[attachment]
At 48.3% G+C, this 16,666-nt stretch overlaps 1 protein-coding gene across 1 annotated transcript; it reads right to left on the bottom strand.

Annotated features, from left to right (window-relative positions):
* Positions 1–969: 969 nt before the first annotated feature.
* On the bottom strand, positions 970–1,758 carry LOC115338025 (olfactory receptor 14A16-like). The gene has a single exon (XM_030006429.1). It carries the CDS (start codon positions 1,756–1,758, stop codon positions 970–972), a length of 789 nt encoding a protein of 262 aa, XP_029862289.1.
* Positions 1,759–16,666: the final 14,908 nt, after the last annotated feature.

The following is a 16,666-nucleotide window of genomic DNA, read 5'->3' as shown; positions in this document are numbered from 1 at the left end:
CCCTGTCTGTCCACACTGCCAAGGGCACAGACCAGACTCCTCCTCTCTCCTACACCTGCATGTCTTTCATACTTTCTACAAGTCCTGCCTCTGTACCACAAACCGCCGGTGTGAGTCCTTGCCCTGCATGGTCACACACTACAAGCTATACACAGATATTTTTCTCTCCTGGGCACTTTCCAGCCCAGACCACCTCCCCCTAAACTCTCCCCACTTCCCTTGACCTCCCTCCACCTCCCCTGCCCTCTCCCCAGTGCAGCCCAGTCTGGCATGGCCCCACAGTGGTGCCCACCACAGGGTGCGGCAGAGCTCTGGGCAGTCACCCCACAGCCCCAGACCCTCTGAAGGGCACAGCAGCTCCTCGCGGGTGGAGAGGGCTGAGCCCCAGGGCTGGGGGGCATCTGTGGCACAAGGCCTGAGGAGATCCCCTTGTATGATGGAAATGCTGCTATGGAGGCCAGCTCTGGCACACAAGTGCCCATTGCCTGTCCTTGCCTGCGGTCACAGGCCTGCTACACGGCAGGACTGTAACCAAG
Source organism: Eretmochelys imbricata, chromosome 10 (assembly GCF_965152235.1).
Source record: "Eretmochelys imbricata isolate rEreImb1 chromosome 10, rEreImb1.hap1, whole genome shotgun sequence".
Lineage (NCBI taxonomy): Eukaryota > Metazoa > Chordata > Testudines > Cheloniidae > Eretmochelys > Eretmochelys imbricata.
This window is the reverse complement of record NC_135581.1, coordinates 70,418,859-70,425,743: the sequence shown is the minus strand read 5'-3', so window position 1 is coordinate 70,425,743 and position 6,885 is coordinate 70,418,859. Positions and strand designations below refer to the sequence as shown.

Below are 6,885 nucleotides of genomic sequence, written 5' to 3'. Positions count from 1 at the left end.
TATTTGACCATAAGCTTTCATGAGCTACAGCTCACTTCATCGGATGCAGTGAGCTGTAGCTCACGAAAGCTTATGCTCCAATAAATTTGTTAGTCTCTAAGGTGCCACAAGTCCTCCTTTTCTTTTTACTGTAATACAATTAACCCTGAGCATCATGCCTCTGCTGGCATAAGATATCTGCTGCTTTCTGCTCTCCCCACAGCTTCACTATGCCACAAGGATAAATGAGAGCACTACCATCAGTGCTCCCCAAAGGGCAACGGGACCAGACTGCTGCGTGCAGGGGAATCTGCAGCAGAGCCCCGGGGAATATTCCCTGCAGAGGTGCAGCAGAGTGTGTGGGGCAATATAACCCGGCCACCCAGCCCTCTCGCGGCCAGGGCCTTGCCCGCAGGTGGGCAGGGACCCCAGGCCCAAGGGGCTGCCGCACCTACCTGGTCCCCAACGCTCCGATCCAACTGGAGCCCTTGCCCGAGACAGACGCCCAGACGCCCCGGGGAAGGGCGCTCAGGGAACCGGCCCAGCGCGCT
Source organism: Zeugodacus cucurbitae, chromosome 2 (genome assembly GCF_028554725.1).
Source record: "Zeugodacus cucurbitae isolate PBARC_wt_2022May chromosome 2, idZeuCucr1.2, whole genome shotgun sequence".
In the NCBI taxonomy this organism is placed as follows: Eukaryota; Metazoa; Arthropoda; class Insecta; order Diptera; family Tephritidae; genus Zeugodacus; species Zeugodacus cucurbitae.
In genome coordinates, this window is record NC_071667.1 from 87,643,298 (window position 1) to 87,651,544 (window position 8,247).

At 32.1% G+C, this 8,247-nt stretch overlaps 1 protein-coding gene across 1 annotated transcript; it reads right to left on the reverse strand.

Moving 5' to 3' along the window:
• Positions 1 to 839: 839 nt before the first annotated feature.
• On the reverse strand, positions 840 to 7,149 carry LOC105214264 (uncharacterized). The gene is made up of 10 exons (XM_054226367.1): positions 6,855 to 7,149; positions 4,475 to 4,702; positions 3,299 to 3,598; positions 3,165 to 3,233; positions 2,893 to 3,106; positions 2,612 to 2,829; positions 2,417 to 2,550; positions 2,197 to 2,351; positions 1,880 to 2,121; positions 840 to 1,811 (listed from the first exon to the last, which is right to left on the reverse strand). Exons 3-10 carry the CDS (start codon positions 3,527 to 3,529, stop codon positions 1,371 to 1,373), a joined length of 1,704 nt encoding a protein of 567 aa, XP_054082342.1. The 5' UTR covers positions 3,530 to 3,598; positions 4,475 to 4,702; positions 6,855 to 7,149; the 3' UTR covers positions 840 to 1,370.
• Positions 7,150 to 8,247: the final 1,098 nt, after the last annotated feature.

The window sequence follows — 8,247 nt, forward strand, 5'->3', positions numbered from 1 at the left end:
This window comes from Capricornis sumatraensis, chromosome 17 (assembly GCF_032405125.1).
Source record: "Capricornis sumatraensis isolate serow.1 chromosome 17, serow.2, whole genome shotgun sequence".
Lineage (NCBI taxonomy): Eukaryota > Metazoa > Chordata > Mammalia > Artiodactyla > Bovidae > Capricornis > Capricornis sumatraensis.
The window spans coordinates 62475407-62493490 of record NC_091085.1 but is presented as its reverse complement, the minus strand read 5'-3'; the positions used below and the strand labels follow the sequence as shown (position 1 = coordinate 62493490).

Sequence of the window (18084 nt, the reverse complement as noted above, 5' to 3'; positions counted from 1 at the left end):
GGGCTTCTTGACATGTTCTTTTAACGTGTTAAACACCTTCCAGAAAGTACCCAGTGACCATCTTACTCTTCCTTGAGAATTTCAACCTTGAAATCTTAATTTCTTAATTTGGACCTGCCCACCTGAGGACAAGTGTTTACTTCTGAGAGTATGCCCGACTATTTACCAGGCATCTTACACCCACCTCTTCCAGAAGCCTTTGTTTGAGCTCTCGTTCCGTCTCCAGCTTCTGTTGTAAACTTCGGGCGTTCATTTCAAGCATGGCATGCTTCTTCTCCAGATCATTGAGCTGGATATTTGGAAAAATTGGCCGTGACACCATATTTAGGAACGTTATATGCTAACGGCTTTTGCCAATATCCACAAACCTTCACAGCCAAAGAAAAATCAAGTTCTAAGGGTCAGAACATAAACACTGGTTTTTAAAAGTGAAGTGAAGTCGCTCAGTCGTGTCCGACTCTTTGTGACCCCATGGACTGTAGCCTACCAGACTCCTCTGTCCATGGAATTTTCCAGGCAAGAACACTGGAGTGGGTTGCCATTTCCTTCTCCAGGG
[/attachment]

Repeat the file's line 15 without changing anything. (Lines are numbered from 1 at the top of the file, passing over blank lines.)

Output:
Source record: "Zeugodacus cucurbitae isolate PBARC_wt_2022May chromosome 2, idZeuCucr1.2, whole genome shotgun sequence".